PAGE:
‘Going to art college gave me freedom’

Passed/Failed: An education in the life of Kim Wilde, garden designer and singer

Kim Wilde, 45, had her first hit single in 1981 with “Kids in America”. She is the daughter of Marty (“Bad Boy”) Wilde. In 1999 she began presenting the television series Better Gardens, followed by Garden Invaders. Her books include Gardening With Children and, out in April, First-time Gardener.

Some kid was always hitting me round the head with a book when I went to a Greenwich school that I remember as quite rough. When I was seven my parents put my brother Ricki and me into a boarding school in Dulwich, South London. I am not sorry to say that the appalling place has been knocked down.

Then my father, who became a songwriter, found himself with five hit records written for other artistes, such as “Ice in the Sun” for Status Quo, and bought a beautiful house in the village of Tewin, near Welwyn Garden City, Hertfordshire. We moved from bad times to good. We went to the village school, Tewin Cowper C of E primary, where Mr Furlong was a wonderful headmaster, white-haired like Father Christmas.

Mr Webster was a wonderful music teacher who encouraged my musicality and cast me as Mary in the nativity play. My father is an atheist but he wrote a musical nativity in which Jesus was a spaceman who came to Earth. He did a few benefit concerts for the school: he, my mother, who had been a singer in the Vernon Girls, my brother and I got up and sang, Osmond-style! There was always quite a bit of fame for us as a family, which I didn’t much care for.

When I was 11 I went to Presdales School, a girls’ grammar in Ware. I have mixed feelings about it: I loved the sport, music, English and French, but I was terrible at science and maths. The kids there were OK; they loved the fact that my mother used to open up the beers and that my father had a really cool record collection. But they wanted different things. They seemed very focused on boys, going out, being secretaries, getting engaged and having kids. I was brought up to have grand expectations: I believed that fantastic things would happen. I felt I was searching for similar souls.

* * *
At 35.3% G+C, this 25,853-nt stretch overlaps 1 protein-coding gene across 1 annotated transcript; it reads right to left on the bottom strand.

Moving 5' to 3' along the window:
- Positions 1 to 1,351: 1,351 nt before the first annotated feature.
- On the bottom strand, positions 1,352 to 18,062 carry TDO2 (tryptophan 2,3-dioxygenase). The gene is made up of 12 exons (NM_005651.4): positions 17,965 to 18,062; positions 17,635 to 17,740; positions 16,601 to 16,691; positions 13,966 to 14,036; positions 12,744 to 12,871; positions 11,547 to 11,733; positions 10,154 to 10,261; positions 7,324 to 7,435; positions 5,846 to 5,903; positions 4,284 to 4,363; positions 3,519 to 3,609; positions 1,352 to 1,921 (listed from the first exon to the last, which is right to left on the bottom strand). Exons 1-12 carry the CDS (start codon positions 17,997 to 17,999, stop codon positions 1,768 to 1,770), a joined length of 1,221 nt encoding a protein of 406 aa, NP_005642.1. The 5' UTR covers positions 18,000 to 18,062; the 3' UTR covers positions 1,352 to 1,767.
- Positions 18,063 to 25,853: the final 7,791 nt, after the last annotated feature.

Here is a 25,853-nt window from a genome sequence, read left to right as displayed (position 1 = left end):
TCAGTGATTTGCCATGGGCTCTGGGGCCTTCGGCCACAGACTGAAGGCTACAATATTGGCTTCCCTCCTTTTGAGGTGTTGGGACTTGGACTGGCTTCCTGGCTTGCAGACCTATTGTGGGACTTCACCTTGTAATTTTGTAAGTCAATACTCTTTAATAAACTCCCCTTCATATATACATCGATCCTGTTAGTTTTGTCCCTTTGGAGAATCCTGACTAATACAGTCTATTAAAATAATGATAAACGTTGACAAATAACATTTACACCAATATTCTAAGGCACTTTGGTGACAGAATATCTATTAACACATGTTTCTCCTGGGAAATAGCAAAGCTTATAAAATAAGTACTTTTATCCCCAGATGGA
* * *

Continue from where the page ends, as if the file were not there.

I stayed on until O-levels. I got about five – not maths – with an A in art. Then I did a foundation course at the St Albans College of Art and Design. I loved going to art college; I felt really emancipated and focused on what I did best. Instead of being average I was one of the top dogs; I got an A in my art A-level. One of the things I enjoyed most was painting outside: you could paint a scene a million times according to the way the light played on it. The principal knew who I was but my classmates didn’t. I remember going into my tutor’s office at the beginning of the year and saying, “I’d like to be Kim Smith – not the daughter of a famous father.” (Smith is my father’s real family name.) By the end of the year everyone knew, but by this time it didn’t make any difference to them. I was considering going on to a degree and was offered two or three places at university but my brother had written some fantastic songs and I sang backing vocals on his first demos. I dyed my hair blond and the rest is history.

College got put on the back burner until 1997 when I was pregnant and wanted to have a nice garden for children to play in. I did a summer course in gardening and then a City & Guilds in plants and plant design at Capel Manor College in Enfield.

Last year we won a gold medal at the RHS Chelsea Flower Show. At Tewin Cowper we had competitions to make a miniature Garden of Eden and at the school my children go to they have the same competition. None of us have ever won, though.